[Date Prev][Date Next][Thread Prev][Thread Next][Date Index][Thread Index][Subject Index][Author Index]
Re: New Genus for Archaeopteryx
Jerry D. Harris wrote-
> ABSTRACT: The Solnhofen (Sixth) specimen of _Archaeopteryx_ is assigned to
> _Wellnhoferia grandis_ gen. et sp. n. on the basis of qualitative,
> size-independent autapomorphies. _Wellnhoferia_ differs from
> in a short tail with the estimated number of 16-17 caudals; a nearly
> symmetric pattern of pedal rays II-IV with metatarsals II and IV of equal
> length and digit IV substantially shorter than in _Archaeopteryx_; and the
> number of four (instead of five) phalanges of pedal digit IV, which most
> probably results from a phylogenetic reduction rather than individual
> variation. A combination of large size and details of the pelvic limb
> suggests a locomotor specialization different from that of
I'm suspicious to say the least-
The tail is broken after the fifteenth caudal.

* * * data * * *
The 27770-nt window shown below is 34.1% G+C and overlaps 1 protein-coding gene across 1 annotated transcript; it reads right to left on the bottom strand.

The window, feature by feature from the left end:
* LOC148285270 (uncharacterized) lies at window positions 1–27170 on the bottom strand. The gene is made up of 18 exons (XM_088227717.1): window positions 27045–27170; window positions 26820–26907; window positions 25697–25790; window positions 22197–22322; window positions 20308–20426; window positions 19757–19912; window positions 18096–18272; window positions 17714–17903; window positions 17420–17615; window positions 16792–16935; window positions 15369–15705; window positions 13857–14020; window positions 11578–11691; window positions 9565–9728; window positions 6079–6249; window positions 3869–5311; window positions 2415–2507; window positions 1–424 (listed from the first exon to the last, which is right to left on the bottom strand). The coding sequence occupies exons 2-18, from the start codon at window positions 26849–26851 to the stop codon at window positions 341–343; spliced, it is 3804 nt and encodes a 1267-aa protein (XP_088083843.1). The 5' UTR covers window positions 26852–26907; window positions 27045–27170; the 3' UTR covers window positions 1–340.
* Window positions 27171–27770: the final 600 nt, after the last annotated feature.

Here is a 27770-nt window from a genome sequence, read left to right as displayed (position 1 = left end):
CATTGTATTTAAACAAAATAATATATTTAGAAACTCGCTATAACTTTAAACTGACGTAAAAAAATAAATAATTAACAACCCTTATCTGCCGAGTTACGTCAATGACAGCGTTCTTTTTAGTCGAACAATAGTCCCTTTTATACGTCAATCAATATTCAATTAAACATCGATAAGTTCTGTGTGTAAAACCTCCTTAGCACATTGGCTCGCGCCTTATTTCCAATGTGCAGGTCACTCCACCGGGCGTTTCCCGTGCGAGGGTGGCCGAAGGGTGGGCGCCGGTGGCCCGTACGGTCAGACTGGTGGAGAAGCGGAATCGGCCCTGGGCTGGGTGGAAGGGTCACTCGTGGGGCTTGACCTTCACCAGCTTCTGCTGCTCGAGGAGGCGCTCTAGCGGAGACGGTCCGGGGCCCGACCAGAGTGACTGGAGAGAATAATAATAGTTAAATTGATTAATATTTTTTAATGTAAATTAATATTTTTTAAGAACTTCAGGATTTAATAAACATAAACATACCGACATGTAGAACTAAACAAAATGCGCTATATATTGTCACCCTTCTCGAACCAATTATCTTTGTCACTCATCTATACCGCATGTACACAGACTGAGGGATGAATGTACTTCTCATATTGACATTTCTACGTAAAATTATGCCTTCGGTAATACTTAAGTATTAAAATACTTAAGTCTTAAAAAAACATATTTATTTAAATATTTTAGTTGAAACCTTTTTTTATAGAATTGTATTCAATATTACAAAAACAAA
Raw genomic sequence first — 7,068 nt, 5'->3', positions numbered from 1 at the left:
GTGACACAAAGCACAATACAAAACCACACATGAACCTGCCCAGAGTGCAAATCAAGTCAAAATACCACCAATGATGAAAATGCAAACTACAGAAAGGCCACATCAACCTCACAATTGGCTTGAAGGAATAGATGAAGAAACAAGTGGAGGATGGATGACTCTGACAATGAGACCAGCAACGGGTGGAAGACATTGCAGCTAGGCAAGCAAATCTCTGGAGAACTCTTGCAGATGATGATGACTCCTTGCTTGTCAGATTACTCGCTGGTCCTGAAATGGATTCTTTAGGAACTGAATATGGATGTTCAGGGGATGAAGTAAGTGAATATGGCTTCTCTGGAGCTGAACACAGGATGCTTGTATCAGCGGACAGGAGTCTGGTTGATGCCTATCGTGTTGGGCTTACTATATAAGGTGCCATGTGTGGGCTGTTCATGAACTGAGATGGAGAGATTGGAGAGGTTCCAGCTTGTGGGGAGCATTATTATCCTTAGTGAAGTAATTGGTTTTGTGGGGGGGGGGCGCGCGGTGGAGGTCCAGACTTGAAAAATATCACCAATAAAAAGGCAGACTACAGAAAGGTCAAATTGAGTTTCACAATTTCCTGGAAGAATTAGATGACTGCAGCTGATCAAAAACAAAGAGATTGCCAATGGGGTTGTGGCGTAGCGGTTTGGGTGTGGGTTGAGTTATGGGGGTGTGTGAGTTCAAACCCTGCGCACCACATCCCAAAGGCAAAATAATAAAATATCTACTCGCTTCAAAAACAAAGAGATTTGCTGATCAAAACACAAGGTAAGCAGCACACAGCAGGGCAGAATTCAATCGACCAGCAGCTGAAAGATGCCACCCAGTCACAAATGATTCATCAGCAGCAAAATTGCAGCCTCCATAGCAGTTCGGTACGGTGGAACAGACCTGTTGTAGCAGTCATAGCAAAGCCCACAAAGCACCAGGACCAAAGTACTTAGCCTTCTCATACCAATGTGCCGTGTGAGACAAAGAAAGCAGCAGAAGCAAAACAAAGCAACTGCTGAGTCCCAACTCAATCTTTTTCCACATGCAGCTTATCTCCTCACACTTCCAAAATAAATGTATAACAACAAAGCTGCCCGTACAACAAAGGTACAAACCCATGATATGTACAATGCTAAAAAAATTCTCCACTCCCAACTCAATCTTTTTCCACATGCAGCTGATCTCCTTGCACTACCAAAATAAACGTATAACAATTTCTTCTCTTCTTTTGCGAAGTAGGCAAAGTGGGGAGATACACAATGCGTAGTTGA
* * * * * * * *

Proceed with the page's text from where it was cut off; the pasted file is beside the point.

The reduction to three pedal phalanges in digit IV woud be a very strange
thing to happen. I like the individual freak mutation idea better (only one
foot is complete enough to tell).
Isn't it odd that digit IV is shorter than other Archaeopteryx specimens,
when this one has one less phalanx? ;-) I didn't think so. This seems like
a correlated character then.
Similarily, how odd the foot is more symmetrical when normal assymetry comes
from digit IV being longer than digit II. If digit IV is shorter than it's
supposed to be, obviously the foot will be more symmetrical. Another
As for size, the London specimen is a whole 10% smaller than it. Hardly
I'll wait for the paper to make my final judgement, but Elzanowski's case
isn't looking good right now.